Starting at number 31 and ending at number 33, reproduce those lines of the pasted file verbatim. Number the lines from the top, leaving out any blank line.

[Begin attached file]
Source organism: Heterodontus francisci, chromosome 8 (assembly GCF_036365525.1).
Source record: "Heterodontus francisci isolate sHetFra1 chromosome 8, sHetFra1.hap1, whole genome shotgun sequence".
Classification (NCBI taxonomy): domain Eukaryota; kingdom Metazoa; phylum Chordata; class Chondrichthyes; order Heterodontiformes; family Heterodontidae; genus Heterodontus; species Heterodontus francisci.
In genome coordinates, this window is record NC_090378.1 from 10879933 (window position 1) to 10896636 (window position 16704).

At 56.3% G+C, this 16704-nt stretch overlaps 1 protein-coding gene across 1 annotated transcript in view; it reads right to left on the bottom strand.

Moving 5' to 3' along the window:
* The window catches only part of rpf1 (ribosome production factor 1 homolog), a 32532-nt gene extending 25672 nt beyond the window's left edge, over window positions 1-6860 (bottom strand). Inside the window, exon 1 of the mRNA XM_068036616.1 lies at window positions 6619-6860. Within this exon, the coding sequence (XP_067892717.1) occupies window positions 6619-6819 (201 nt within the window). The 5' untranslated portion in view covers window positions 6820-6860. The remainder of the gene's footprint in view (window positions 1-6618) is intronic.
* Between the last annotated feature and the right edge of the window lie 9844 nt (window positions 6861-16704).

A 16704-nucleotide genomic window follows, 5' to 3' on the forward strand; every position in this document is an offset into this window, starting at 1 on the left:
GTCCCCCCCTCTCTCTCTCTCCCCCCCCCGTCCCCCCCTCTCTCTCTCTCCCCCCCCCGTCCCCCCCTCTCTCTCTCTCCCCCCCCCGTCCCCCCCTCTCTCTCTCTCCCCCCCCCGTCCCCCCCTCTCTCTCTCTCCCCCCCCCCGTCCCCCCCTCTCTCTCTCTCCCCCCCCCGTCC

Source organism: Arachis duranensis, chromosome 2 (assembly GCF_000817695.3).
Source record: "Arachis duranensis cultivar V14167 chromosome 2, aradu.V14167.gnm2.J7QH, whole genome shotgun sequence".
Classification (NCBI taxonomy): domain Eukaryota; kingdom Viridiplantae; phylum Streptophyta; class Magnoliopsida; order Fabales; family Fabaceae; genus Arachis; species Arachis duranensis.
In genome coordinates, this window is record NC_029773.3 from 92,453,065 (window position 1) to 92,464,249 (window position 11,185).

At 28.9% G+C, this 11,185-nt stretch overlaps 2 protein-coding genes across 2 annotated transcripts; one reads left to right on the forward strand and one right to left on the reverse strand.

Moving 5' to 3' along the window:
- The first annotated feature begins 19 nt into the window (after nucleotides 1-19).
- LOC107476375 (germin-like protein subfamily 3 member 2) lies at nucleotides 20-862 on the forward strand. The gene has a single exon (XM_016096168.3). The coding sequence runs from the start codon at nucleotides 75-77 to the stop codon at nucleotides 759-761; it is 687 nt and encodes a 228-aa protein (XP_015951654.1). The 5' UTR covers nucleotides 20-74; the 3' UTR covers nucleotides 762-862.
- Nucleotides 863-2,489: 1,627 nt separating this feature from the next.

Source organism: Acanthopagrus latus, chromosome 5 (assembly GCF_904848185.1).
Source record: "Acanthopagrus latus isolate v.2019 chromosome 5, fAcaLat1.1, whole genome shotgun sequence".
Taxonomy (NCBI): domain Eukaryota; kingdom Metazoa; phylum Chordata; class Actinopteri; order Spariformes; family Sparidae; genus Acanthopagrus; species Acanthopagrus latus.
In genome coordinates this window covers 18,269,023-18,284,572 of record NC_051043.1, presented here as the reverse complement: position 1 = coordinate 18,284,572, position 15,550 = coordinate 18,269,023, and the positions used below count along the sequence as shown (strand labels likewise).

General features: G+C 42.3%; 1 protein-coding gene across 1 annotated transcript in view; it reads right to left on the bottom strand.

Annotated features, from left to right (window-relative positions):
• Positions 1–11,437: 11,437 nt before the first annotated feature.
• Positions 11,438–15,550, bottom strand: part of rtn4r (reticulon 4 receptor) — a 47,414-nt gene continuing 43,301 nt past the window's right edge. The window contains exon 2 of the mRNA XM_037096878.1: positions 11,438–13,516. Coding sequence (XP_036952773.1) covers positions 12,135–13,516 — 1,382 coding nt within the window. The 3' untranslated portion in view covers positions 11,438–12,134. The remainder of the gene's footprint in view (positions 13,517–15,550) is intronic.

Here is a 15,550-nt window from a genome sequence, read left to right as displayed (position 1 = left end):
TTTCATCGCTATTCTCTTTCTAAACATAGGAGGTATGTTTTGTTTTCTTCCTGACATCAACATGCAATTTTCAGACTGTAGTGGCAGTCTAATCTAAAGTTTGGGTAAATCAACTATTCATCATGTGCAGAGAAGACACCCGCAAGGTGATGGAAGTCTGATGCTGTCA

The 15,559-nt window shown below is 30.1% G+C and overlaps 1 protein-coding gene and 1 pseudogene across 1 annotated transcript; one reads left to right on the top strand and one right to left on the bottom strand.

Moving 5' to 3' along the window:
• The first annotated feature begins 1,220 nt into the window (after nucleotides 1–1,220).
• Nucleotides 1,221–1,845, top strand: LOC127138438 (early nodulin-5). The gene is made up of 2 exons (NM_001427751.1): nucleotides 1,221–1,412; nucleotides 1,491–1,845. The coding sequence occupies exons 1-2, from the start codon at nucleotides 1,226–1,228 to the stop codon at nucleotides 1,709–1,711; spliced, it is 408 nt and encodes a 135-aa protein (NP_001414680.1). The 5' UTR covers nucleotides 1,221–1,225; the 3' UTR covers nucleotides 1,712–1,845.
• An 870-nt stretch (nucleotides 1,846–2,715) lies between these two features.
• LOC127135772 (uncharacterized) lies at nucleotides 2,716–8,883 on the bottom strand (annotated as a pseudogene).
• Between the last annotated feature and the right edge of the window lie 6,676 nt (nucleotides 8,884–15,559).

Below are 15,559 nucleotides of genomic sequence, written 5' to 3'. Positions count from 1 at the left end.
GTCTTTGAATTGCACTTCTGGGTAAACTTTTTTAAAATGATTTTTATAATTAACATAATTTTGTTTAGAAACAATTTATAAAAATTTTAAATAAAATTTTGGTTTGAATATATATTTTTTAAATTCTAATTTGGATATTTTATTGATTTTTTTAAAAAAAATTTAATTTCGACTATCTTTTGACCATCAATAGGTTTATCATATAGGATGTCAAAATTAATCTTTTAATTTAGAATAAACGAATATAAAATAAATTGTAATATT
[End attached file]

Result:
Moving 5' to 3' along the window:
• The first annotated feature begins 1,220 nt into the window (after nucleotides 1–1,220).
• Nucleotides 1,221–1,845, top strand: LOC127138438 (early nodulin-5). The gene is made up of 2 exons (NM_001427751.1): nucleotides 1,221–1,412; nucleotides 1,491–1,845. The coding sequence occupies exons 1-2, from the start codon at nucleotides 1,226–1,228 to the stop codon at nucleotides 1,709–1,711; spliced, it is 408 nt and encodes a 135-aa protein (NP_001414680.1). The 5' UTR covers nucleotides 1,221–1,225; the 3' UTR covers nucleotides 1,712–1,845.